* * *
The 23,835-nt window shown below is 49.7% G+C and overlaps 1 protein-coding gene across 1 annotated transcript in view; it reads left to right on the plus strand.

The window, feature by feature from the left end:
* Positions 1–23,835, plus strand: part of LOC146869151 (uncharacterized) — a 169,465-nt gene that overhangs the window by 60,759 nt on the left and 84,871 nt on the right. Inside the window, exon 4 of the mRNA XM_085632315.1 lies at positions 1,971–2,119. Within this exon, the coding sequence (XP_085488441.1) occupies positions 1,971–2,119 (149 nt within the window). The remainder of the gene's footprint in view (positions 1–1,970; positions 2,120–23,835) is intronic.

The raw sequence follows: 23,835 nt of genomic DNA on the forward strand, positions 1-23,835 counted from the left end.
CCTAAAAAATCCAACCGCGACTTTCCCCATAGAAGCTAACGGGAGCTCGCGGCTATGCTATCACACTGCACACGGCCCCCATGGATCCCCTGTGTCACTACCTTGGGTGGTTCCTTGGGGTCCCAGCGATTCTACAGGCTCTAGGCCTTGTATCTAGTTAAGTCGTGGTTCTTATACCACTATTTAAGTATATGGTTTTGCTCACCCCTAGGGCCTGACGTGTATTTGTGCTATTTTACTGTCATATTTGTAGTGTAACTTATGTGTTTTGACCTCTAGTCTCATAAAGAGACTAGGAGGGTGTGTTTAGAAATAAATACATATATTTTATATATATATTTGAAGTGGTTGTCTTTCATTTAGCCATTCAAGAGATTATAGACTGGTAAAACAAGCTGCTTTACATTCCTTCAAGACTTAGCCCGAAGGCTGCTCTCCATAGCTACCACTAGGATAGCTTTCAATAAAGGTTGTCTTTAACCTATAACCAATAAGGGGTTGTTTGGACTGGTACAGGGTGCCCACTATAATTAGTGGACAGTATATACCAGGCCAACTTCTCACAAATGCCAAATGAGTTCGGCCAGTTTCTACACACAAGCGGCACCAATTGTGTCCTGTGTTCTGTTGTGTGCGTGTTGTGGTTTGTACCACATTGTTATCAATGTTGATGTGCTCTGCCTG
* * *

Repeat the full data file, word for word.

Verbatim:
The 23,835-nt window shown below is 49.7% G+C and overlaps 1 protein-coding gene across 1 annotated transcript in view; it reads left to right on the plus strand.

The window, feature by feature from the left end:
* Positions 1–23,835, plus strand: part of LOC146869151 (uncharacterized) — a 169,465-nt gene that overhangs the window by 60,759 nt on the left and 84,871 nt on the right. Inside the window, exon 4 of the mRNA XM_085632315.1 lies at positions 1,971–2,119. Within this exon, the coding sequence (XP_085488441.1) occupies positions 1,971–2,119 (149 nt within the window). The remainder of the gene's footprint in view (positions 1–1,970; positions 2,120–23,835) is intronic.

The raw sequence follows: 23,835 nt of genomic DNA on the forward strand, positions 1-23,835 counted from the left end.
CCTAAAAAATCCAACCGCGACTTTCCCCATAGAAGCTAACGGGAGCTCGCGGCTATGCTATCACACTGCACACGGCCCCCATGGATCCCCTGTGTCACTACCTTGGGTGGTTCCTTGGGGTCCCAGCGATTCTACAGGCTCTAGGCCTTGTATCTAGTTAAGTCGTGGTTCTTATACCACTATTTAAGTATATGGTTTTGCTCACCCCTAGGGCCTGACGTGTATTTGTGCTATTTTACTGTCATATTTGTAGTGTAACTTATGTGTTTTGACCTCTAGTCTCATAAAGAGACTAGGAGGGTGTGTTTAGAAATAAATACATATATTTTATATATATATTTGAAGTGGTTGTCTTTCATTTAGCCATTCAAGAGATTATAGACTGGTAAAACAAGCTGCTTTACATTCCTTCAAGACTTAGCCCGAAGGCTGCTCTCCATAGCTACCACTAGGATAGCTTTCAATAAAGGTTGTCTTTAACCTATAACCAATAAGGGGTTGTTTGGACTGGTACAGGGTGCCCACTATAATTAGTGGACAGTATATACCAGGCCAACTTCTCACAAATGCCAAATGAGTTCGGCCAGTTTCTACACACAAGCGGCACCAATTGTGTCCTGTGTTCTGTTGTGTGCGTGTTGTGGTTTGTACCACATTGTTATCAATGTTGATGTGCTCTGCCTG